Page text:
Compared with a homogeneous sandy tailings slope, a sandy tailings slope interlayered with silts is more prone to flow failure and tailings release under seismic loading, and the released volume increases with increasing slope ratio. The detailed deformation process of a relatively steep silt-interlayered sandy tailings slope is as follows. The initial loading cycles may only lead to localized deformation near the relatively shallow silty layers, followed by lateral spreading of tailings between the silty layers at deeper locations. Those localized deformations can be attributed to the rapid build-up of excess pore pressure. Although detachment and translocation of tailings protrusions may occur at the slope surface, the overall deformation of the tailings slope is minor, and the tailings release is limited. The continuous build-up of pore pressure may lead to ejection of tailings during the subsequent loading cycles. After that, the excess pore pressure in the upstream side turns to dissipate, while the tailings near slope crest become liquefied and flow along the slope surface. The slope profile keeps changing with increasing the number of loading cycles until an extremely gentle slope with an angle of 1-2° emerges. After that, the tailings at extremely shallow depths seem to be liquefied and then flow toward the downstream direction layer by layer, leading to tailings release. In addition, due to the continuous lateral spreading or tailings sliding at deeper locations toward the downstream direction, the tailings may eventually arrive at the starter dam crest and then be released, which contributes to a significant increase in the release rate. In summary, the tailings in a sandy slope with interlayered silts may be released in two modes. The first mode is associated with liquefaction and flow of tailings at extremely shallow depths. The second mode is associated with lateral spreading, tailings sliding, and overtopping starter dam. The seismic responses of tailings dams are highly affected by the geometrical and material properties and the characteristics of the input motions, e.g., the frequency content and duration. Since only limited conditions were tested in this study, further experimental study is required to fully understand the seismic responses of tailings dams and to draw universal conclusions. Moreover, considering the prototype height of the tailings slopes tested herein is about 10 m, the seismic behavior of much higher tailings slopes might be different from the observations in this study. Nevertheless, the unique and invaluable observations can also be used to validate constitutive models, procedures, and results of numerical methods.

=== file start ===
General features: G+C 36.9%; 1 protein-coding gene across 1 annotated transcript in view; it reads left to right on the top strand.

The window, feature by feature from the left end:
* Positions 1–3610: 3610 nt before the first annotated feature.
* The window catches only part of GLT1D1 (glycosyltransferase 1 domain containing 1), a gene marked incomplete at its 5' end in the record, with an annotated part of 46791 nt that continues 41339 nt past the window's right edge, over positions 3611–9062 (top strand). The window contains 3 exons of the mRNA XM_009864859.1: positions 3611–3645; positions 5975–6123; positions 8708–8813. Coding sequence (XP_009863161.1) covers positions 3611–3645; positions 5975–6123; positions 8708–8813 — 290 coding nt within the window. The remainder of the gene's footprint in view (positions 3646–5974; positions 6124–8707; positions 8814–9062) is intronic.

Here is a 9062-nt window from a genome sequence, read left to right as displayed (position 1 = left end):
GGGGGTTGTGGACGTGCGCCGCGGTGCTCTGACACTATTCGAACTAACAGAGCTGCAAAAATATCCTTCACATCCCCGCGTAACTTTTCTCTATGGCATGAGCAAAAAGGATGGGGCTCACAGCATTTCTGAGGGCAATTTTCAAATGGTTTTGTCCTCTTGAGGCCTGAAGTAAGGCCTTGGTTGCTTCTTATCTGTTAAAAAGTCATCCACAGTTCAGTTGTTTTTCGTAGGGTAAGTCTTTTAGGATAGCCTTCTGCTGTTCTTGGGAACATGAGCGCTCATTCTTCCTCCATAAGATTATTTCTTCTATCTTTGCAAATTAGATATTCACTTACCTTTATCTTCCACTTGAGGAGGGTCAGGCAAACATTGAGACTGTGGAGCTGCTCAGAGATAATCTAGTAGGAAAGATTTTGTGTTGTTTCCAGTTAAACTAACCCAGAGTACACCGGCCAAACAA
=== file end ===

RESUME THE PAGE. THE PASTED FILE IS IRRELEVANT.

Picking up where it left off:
The data used to support the findings of this study are available from the corresponding author upon request.
Conflicts of Interest
The authors declare that there are no conflicts of interest regarding the publication of this paper.
This research was supported by Open Research Fund Program of State Key Laboratory of Hydroscience and Engineering (no. sklhse-2021-D-05), Key Research and Development Projects of Tibet Autonomous Region (no. XZ202101ZY0002G), National Natural Science Foundation of China (nos. 51809290 and 52078212), the IWHR Research and Development Support Program (no. GE0145B032021), and the Open Research Fund of State Key Laboratory of Simulation and Regulation of Water Cycle in River Basin, China Institute of Water Resources and Hydropower Research (no. IWHR-SKL-202003).